According to data from the United Nations, one in eight people worldwide was over 60 years of age in 2015. By 2030, older individuals are projected to account for one in six people globally, and this will jump to one in every five by 2050.1 The normal ageing process is accompanied by numerous health challenges, which vary due to nutrition, genetics, lifestyle, environment, and life events.
Ageing involves the accumulation of oxidative damage in cells and tissues. Younger people are naturally better protected from free radicals and other reactive oxygen species (ROS) through balanced activity of the mitochondria, efficient antioxidant and DNA repair systems, and active protein degradation machinery. Ageing, on the other hand, is generally accompanied by mitochondrial dysfunction leading to increased free radical production which, in turn, leads to an overloading of the defence systems and oxidative damage of cellular components.2 Oxidative stress and an imbalance of pro-oxidants and antioxidants can impact several areas including heart, brain, joint, skin, and eye health.
Several decades of dietary research findings3,4,5 suggest consuming greater amounts of antioxidant-rich foods can help support a healthy lifestyle throughout the lifespan. Antioxidants help to counteract the damaging effects of ROS, and promote a healthy oxidative balance. One such antioxidant gaining traction in the healthy ageing category is astaxanthin, a carotenoid produced from Haematococcus pluvialis. One of the most powerful antioxidants known, astaxanthin has numerous health benefits supported by extensive scientific research, including 50 human clinical trials and more than 1400 peer-reviewed papers.6
Comparison studies have shown astaxanthin is 6,000 times more powerful than vitamin C, 100 times more powerful than vitamin E, and five times more powerful than beta-carotene in trapping energy from singlet oxygen, one of the most common ROS in the body.7 In addition, the way astaxanthin neutralizes harmful ROS/free radicals is more gentle on the body’s cells compared to other antioxidants which can actually be harmful because they may turn into highly reactive molecules themselves.8 Demonstrated by human clinical studies, some of the health benefits of natural astaxanthin are:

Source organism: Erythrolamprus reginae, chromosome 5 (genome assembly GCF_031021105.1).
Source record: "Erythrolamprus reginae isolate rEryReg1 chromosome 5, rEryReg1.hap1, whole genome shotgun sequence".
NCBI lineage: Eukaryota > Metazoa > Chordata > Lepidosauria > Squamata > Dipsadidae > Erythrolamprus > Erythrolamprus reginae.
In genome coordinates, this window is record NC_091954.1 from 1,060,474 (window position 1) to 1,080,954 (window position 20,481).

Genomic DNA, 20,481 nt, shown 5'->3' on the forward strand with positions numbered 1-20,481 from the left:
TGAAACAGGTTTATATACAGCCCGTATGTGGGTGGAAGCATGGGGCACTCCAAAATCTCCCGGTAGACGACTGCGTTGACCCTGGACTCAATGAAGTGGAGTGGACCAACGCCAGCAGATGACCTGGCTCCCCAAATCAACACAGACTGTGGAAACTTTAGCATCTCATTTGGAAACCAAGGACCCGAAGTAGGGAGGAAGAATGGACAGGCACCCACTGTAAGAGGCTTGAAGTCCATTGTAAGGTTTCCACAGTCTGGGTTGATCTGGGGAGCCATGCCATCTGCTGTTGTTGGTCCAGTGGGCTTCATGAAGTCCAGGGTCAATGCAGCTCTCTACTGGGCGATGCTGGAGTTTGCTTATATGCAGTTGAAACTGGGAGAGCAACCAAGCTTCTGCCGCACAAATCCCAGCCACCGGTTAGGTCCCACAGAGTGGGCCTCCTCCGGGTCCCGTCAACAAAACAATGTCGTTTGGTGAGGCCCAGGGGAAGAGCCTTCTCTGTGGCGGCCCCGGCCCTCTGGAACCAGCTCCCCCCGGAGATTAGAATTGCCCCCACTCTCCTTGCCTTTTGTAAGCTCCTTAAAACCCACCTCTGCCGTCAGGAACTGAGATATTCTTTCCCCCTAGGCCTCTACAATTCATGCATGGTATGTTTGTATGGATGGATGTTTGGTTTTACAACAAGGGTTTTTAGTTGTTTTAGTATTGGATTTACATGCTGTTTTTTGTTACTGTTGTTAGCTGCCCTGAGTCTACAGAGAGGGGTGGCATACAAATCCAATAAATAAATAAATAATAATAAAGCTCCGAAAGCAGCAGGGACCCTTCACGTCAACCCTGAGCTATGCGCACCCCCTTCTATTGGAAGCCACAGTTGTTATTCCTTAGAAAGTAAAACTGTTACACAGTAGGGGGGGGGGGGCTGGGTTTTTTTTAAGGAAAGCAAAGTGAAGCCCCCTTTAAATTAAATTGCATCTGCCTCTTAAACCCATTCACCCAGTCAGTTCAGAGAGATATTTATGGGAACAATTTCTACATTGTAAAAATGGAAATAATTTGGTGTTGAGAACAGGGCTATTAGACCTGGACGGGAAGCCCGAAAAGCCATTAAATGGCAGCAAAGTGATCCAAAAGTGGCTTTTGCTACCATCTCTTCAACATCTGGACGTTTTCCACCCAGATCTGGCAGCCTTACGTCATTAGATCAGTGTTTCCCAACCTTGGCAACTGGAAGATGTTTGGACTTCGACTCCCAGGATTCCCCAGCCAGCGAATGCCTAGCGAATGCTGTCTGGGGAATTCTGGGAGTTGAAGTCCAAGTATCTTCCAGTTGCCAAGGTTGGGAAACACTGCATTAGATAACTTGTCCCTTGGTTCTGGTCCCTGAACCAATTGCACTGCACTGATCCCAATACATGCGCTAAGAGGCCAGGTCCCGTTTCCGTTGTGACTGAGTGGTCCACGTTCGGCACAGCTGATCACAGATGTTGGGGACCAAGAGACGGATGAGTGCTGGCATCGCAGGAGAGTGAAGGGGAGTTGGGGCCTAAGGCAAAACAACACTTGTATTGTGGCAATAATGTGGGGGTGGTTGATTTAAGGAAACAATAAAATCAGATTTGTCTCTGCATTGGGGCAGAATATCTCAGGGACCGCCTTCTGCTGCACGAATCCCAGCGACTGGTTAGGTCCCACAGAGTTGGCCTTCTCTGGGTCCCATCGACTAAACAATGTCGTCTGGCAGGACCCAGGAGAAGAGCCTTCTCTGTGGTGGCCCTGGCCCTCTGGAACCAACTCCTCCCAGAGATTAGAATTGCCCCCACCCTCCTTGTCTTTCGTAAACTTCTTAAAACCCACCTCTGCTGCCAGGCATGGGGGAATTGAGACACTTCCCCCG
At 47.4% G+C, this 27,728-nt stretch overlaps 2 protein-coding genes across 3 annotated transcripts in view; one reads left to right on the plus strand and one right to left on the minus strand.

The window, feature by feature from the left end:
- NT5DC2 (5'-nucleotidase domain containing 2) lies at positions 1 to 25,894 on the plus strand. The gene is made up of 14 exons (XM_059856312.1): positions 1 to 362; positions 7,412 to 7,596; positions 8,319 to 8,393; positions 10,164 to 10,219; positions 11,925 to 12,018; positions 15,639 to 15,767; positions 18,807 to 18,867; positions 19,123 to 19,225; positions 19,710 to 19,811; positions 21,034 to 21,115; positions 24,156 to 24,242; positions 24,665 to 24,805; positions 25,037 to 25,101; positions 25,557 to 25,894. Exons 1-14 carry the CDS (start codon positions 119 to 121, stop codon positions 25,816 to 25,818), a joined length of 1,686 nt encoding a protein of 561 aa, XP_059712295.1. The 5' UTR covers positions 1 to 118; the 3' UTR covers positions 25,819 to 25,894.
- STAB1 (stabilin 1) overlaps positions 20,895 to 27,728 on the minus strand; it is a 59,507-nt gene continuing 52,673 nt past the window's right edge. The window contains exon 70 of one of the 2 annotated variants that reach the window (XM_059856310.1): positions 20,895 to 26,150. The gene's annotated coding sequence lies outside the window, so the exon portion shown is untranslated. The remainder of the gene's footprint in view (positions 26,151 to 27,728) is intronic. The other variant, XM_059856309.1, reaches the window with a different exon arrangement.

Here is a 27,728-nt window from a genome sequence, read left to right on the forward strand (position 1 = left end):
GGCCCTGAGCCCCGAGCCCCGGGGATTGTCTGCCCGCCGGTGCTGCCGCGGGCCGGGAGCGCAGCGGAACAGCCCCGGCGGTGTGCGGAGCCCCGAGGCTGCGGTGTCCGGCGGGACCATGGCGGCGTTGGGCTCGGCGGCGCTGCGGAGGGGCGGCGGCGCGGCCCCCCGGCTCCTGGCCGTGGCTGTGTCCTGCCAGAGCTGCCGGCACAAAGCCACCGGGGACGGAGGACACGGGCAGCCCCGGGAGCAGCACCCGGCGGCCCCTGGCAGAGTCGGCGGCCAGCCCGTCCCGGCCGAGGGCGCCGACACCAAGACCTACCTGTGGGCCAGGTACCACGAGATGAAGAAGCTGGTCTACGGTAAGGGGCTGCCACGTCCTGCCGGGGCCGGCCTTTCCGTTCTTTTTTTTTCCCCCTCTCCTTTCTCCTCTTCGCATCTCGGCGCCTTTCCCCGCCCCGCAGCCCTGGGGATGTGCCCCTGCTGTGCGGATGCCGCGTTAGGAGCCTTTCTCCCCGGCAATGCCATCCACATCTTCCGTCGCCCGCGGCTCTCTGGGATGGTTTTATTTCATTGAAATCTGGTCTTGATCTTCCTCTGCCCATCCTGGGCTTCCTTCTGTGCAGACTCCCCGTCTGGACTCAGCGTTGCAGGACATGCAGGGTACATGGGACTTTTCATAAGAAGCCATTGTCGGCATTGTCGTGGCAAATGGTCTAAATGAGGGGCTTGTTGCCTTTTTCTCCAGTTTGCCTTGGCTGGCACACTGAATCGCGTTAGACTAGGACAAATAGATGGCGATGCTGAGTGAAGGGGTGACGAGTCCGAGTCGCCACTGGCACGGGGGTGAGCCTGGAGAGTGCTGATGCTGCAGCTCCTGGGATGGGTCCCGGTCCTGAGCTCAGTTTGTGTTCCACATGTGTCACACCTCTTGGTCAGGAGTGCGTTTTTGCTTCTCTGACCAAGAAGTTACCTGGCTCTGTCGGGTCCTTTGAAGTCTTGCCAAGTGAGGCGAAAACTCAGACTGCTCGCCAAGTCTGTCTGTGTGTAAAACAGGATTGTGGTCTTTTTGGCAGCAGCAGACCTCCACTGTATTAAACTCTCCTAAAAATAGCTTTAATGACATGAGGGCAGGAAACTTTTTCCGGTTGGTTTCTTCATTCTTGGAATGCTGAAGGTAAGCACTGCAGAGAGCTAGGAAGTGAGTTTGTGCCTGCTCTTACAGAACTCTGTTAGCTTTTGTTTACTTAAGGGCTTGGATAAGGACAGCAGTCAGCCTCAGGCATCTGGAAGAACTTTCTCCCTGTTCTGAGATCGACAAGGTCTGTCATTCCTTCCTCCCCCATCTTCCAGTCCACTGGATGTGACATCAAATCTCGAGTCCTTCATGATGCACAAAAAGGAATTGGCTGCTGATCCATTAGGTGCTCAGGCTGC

- supporting cardiovascular health by improving blood lipid profiles in healthy seniors with a protective effect against cholesterol and triglyceride oxidation.9, 10, 11
- supporting normal healthy skin by improving skin elasticity and moisture, reducing hyper-pigmentation, and wrinkle formation.12, 13
- Improving cognitive function in healthy seniors.14
- Protecting the eye by reducing oxidative damage within the eye and improving blood flow in ocular capillaries.15, 16, 17
 United Nations, World Population Prospects: The 2015 Revision, 2015, available at: https://esa.un.org/unpd/wpp/Publications/Files/Key_Findings_WPP_2015.pdf
 Shigenaga MK, Hagen TM, Ames BN, Proc Natl Acad Sci USA, 1994, 91:10771-8.
 Kandola K, Bowman A, Birch-Machin MA, Int J Cosmet Sci. 2015, 37 Suppl 2:1-8.
 Valko et al, The International Journal of Biochemistry & Cell Biology. 2007, 39(1):44-84.
 Fusco D, Colloca G, Monaco MRL, Cesari M. Interventions in Aging. 2007, 2(3), 377-87.
 PubMed. Search performed on 2016-11-17.
 Nishida, Yamashita, Miki. Carotenoid Science, 2007, 11, 16-20.
 Beutner et al, Journal of the Science of Food and Agriculture, 2001, 81(6),559-568.
 Nakagawa et al, Br J Nutr, 2011, 105:1563-71.
 Kim YK, Chyun JH, Nutritional Sciences, 2004, 7:41-46.
 Yoshida et al, Atherosclerosis, 2010, 209(2): 520-523.
 Tominaga et al, Acta Biochim Pol, 2012 59:43-7.
 Yoon et al, J Med Food, 2014, 17(7): 810-816.
 Katagiri et al, Journal of Clinical Biochemistry and Nutrition, 2012, 51(2): 102-107.
 Saito et al, Graefes Arch Clin Exp Ophthalmol, 2012, 250:239-45.
 Hashimoto et al, J Clin Biochem Nutr. 2013, 53:1-7.
 Hashimoto et al, J Clin Biochem Nutr. 2016, 59:10-5.